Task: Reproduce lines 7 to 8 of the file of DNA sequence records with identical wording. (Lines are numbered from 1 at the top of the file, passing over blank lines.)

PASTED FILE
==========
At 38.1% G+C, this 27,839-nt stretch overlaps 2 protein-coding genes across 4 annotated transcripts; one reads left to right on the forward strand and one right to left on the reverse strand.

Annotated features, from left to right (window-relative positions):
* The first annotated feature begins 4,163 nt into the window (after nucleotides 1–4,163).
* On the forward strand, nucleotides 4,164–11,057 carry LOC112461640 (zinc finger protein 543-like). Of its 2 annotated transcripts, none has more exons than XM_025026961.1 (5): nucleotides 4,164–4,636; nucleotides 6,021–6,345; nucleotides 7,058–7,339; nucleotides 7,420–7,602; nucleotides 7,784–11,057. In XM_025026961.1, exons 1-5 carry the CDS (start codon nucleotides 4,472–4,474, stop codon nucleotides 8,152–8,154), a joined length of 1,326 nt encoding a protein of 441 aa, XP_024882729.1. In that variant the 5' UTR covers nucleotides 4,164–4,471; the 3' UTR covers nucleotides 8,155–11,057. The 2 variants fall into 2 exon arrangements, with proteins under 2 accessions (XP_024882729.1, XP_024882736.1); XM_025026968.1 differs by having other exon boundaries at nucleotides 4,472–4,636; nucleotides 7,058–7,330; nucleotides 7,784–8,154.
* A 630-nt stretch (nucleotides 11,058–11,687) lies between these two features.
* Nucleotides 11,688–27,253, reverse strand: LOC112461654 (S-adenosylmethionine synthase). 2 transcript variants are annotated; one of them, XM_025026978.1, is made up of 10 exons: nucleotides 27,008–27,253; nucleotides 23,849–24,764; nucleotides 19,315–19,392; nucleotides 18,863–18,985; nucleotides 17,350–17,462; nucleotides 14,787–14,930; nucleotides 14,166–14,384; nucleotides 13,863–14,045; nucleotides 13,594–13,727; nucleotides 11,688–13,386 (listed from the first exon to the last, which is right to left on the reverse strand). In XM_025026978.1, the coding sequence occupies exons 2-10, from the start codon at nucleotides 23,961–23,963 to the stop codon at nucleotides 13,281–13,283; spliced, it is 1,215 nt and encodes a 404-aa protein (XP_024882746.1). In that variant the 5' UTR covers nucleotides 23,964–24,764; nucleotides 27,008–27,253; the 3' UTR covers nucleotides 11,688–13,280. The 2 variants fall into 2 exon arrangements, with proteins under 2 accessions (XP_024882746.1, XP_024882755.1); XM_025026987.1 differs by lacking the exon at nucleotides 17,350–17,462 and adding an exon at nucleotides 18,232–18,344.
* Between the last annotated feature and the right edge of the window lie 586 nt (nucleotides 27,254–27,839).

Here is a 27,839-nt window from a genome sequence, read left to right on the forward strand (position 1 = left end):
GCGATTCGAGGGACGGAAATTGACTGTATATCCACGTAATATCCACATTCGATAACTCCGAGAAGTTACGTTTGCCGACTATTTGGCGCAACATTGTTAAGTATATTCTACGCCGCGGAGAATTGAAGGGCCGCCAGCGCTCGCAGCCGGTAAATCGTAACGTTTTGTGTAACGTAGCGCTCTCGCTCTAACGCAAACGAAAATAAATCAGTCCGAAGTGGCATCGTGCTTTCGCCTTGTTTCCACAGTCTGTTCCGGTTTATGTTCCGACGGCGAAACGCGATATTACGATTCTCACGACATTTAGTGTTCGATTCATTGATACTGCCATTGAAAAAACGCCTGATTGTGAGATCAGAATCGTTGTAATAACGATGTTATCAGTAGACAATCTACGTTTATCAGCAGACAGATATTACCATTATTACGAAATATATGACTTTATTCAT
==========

* Between the last annotated feature and the right edge of the window lie 586 nt (nucleotides 27,254–27,839).

Here is a 27,839-nt window from a genome sequence, read left to right on the forward strand (position 1 = left end):